Filling the gaps in production and supply chains for things we need is going to have to come from somewhere. And, throwing money at the problem – while trying to regulate the industry you just threw money at – during a crisis is failed strategy throughout history. Central coordination is going to be necessary in some places, and that should start as early as possible.

The best place to start is an immediate establishment of a national pharmacare program and a corresponding public production corporate to produce/procure medical services, pharmaceuticals, and products.

Phases of help

1. Support for laid off workers.

  • Income supports.
  • Debt forgiveness and delay.
  • Access to public support services.

2. Support for sick people.

  • Hospital supports.
  • Home care centralization.
  • Food production and distribution.
  • Additional income supports for families and those sick.

3. National investment in needed health supports.

  • Research in virus-related fields.
  • Research into medical device production.
  • Ownership of production of needed pharmaceuticals.
  • Release of any restrictive medical patents.
  • Production of needed medical devices.

4. National investment in mid-term health supports.

  • Ownership of production of medical devices.
  • Ownership and release of medical patents on devices and drugs.
  • Public ownership and investment into pharmaceutical company with R&D arm.
  • Specific investment in health related research.

Levels of intervention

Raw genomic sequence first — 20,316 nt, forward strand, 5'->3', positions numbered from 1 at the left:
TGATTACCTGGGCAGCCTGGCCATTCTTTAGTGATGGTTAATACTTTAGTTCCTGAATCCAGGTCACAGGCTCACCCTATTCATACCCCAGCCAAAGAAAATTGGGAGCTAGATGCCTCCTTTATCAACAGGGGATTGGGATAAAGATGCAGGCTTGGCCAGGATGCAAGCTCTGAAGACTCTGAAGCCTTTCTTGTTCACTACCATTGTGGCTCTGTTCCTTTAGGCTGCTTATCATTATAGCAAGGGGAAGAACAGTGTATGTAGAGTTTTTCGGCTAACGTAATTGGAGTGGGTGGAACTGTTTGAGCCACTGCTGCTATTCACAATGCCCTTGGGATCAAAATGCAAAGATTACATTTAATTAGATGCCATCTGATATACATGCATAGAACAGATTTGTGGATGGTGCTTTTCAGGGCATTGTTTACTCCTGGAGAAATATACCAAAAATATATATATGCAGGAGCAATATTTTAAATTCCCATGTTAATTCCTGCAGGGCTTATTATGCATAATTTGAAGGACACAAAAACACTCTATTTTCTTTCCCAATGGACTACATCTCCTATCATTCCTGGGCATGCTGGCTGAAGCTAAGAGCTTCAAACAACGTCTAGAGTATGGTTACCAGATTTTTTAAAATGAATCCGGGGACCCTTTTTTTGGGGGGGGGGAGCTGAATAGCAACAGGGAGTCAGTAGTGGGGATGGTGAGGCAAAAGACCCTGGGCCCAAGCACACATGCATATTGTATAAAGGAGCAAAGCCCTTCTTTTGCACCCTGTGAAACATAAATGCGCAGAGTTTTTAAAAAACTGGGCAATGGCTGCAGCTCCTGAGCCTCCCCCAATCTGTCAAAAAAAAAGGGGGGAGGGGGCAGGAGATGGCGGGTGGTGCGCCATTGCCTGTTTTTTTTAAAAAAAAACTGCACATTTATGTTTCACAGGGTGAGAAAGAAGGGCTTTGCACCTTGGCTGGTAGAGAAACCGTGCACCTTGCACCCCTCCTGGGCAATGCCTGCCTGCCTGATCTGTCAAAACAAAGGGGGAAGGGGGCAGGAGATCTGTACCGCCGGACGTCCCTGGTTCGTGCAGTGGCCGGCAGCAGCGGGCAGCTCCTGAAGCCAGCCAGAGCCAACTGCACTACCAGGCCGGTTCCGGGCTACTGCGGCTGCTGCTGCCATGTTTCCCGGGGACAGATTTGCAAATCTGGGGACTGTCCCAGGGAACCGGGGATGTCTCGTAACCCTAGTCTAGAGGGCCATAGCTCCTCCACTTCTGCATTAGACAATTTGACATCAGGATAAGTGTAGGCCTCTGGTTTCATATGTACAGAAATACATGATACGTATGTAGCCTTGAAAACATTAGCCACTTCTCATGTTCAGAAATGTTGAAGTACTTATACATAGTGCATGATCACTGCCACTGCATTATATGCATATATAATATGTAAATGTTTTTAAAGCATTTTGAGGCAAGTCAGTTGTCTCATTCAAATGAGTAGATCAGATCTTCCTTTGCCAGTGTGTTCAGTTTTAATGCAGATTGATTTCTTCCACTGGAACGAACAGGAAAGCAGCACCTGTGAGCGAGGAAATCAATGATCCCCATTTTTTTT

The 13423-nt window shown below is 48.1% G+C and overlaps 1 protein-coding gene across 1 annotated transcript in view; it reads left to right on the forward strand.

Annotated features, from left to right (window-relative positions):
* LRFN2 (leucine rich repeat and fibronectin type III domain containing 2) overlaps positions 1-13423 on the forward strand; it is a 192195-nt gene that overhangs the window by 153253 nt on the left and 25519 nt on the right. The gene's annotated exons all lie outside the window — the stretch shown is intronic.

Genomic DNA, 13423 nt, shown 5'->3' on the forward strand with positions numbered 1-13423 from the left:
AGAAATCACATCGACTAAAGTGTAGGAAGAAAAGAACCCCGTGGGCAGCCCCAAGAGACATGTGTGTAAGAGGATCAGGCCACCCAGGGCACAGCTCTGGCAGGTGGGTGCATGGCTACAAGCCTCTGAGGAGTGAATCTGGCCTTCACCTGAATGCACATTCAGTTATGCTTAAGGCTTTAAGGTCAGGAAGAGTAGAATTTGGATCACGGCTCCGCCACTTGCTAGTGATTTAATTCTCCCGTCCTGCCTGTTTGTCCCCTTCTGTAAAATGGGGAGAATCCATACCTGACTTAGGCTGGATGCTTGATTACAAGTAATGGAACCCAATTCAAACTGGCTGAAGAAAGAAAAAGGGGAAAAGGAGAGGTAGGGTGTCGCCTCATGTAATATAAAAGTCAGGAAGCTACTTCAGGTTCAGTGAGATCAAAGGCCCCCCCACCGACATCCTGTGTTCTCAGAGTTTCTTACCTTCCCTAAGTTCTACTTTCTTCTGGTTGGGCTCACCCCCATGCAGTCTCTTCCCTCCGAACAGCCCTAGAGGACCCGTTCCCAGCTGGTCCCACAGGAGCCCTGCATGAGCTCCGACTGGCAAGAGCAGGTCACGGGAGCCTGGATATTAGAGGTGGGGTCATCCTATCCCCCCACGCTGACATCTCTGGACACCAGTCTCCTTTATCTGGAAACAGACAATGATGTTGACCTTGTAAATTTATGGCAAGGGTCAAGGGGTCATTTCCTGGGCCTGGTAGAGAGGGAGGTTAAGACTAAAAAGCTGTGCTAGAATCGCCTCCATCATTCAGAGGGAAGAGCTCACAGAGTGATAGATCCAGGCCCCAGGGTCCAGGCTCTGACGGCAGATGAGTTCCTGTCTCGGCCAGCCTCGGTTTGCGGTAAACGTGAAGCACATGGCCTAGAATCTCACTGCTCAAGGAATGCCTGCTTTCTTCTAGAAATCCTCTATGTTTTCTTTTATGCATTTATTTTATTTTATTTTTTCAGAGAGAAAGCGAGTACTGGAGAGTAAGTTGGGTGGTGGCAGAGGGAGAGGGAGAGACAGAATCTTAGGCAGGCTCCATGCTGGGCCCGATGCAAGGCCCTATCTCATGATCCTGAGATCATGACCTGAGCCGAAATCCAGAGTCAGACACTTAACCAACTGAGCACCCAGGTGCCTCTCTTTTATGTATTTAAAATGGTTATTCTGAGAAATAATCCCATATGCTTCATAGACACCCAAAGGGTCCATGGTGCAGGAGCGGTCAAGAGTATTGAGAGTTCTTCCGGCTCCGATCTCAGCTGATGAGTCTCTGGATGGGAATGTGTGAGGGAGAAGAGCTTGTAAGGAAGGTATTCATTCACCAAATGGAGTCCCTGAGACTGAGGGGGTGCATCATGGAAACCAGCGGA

State intervention in the private markets have started, but socialists should be pointing the way forward that will result in real supports for workers and their communities during this crisis.

  1. Money for liquidity.
  2. Debt forgiveness or delay.
  3. State coordination of supply chains.
  4. Rent delay.
  5. Mortgage payment delay.
  6. National procurement.
  7. State direction for procured services.
  8. Nationalization of failed and needed industry.
  9. State ownership and control of supply chains.
  10. Nationalization of banks/finance/local banking services.
  11. Investment into nationalized production based on immediate need.


The default "socialist" policy options will result in the best outcomes during and after this crisis. Even the right wing seem to understand that, but the word is being tip-toed around right now.

The regular socialist calls are vast, but should be put into language of current crisis for folks to understand.

  • Strengthened supports for workers affected by layoff, under-employment, and precarious employment. This means the elimination of limits to access of income support like EI put there to generate surpluses in EI during the 90's to fund tax reductions.